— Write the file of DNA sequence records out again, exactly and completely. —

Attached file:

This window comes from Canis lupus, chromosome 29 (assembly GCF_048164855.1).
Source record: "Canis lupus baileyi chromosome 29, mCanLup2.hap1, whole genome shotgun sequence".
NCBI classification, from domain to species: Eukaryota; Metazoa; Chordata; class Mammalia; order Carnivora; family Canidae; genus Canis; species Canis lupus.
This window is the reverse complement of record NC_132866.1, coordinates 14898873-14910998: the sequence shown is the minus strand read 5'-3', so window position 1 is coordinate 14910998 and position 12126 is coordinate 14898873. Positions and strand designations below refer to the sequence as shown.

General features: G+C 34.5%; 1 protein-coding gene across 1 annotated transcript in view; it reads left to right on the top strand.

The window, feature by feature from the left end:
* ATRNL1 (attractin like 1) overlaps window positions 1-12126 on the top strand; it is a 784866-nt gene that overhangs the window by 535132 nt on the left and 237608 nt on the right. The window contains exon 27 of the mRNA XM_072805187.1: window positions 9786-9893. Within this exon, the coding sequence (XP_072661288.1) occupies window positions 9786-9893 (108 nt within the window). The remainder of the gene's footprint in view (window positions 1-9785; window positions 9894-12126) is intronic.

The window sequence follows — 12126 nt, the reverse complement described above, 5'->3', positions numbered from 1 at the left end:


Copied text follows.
This window comes from Canis lupus, chromosome 29 (assembly GCF_048164855.1).
Source record: "Canis lupus baileyi chromosome 29, mCanLup2.hap1, whole genome shotgun sequence".
NCBI classification, from domain to species: Eukaryota; Metazoa; Chordata; class Mammalia; order Carnivora; family Canidae; genus Canis; species Canis lupus.
This window is the reverse complement of record NC_132866.1, coordinates 14898873-14910998: the sequence shown is the minus strand read 5'-3', so window position 1 is coordinate 14910998 and position 12126 is coordinate 14898873. Positions and strand designations below refer to the sequence as shown.

General features: G+C 34.5%; 1 protein-coding gene across 1 annotated transcript in view; it reads left to right on the top strand.

The window, feature by feature from the left end:
* ATRNL1 (attractin like 1) overlaps window positions 1-12126 on the top strand; it is a 784866-nt gene that overhangs the window by 535132 nt on the left and 237608 nt on the right. The window contains exon 27 of the mRNA XM_072805187.1: window positions 9786-9893. Within this exon, the coding sequence (XP_072661288.1) occupies window positions 9786-9893 (108 nt within the window). The remainder of the gene's footprint in view (window positions 1-9785; window positions 9894-12126) is intronic.

The window sequence follows — 12126 nt, the reverse complement described above, 5'->3', positions numbered from 1 at the left end: